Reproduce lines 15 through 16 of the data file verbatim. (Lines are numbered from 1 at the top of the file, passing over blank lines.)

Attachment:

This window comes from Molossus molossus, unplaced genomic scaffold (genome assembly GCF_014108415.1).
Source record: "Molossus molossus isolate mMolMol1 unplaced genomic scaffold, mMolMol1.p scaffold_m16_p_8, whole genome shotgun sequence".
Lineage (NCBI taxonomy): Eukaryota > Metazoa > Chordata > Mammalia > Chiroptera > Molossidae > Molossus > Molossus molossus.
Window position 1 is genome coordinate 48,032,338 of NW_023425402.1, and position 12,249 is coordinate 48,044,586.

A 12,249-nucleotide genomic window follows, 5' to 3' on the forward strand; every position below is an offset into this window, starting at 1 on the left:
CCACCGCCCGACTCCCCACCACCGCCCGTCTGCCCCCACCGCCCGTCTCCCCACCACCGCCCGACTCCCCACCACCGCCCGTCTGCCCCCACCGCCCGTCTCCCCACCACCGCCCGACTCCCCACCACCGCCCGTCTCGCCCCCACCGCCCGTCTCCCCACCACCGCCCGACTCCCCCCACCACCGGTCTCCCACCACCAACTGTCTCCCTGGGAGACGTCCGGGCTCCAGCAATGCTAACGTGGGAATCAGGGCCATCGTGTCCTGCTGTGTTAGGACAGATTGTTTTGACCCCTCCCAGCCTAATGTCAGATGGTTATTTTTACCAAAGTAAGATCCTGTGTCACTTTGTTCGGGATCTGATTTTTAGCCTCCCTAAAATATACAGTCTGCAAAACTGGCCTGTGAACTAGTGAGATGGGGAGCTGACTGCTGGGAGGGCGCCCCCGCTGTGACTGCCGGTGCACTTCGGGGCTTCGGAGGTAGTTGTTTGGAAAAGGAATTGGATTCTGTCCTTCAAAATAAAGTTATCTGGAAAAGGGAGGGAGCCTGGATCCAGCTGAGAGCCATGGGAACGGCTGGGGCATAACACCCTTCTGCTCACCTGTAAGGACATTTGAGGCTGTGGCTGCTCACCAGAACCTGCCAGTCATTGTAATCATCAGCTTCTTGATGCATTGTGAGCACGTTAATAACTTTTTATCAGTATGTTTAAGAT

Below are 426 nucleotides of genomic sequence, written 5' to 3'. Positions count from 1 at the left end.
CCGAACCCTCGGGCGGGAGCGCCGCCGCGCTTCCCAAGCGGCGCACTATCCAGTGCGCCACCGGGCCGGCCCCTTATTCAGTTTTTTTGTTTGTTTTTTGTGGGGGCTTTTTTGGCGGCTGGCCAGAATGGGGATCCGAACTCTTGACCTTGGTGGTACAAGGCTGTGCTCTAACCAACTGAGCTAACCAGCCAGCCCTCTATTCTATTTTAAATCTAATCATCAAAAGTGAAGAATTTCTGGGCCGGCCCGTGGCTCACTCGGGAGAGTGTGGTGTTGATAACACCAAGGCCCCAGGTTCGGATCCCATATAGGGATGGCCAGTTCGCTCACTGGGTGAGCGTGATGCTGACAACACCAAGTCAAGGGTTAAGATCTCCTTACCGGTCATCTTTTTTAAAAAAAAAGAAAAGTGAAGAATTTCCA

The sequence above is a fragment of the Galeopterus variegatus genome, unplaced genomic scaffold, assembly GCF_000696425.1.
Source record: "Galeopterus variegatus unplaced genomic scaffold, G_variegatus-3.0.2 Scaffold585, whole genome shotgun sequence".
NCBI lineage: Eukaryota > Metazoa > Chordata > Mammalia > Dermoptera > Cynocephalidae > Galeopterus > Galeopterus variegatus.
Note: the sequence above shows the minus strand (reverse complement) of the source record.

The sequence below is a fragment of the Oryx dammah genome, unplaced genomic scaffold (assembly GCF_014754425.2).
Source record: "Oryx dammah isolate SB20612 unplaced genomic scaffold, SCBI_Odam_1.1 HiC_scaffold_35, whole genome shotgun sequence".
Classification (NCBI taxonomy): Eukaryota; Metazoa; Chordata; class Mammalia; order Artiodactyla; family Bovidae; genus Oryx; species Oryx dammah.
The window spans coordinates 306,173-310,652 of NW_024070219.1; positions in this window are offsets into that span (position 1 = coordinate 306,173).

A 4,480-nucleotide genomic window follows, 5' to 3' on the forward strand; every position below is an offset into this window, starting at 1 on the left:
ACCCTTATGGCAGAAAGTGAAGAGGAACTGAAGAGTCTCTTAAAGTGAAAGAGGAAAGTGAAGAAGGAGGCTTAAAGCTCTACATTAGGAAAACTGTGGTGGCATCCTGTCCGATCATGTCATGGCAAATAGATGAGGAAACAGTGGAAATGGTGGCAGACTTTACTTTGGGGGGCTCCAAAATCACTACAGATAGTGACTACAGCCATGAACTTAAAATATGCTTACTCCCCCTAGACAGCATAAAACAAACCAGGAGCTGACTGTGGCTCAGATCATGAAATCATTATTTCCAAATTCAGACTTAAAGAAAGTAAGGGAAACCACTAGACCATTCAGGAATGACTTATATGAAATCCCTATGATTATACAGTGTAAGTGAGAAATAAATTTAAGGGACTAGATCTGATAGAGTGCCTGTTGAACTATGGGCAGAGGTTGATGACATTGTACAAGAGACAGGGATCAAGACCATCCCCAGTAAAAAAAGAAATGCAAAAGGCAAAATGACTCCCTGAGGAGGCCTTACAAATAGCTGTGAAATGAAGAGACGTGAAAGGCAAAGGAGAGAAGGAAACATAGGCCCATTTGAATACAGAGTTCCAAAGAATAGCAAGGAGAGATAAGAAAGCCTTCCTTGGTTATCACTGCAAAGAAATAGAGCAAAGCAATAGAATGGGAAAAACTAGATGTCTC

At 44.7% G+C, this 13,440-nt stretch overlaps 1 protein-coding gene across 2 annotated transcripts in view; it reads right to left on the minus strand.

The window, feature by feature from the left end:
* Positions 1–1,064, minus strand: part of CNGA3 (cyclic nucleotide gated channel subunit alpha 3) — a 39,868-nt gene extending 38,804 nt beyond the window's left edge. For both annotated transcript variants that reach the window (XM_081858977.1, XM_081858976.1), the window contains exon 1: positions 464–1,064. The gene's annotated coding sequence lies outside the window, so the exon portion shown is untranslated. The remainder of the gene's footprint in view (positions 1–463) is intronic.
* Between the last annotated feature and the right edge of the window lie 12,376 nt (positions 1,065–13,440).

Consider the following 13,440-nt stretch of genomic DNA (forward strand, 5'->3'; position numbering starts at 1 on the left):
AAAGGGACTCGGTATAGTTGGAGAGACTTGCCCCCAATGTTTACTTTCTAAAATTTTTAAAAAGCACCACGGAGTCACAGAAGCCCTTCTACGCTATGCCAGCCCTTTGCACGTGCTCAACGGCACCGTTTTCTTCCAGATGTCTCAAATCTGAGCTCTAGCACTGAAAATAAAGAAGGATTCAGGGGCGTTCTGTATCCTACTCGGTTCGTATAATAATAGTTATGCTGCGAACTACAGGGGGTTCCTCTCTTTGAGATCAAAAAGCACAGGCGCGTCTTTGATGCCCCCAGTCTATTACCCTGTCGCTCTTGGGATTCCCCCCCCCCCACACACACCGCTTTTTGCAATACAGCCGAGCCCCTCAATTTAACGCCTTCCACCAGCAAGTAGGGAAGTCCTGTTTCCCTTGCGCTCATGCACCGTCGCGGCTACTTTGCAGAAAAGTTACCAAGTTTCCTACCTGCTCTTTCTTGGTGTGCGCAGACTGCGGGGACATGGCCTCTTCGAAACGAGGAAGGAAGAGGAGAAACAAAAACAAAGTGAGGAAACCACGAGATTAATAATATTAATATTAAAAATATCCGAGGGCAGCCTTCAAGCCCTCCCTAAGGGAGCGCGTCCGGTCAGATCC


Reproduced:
Classification (NCBI taxonomy): Eukaryota; Metazoa; Chordata; class Mammalia; order Artiodactyla; family Bovidae; genus Oryx; species Oryx dammah.
The window spans coordinates 306,173-310,652 of NW_024070219.1; positions in this window are offsets into that span (position 1 = coordinate 306,173).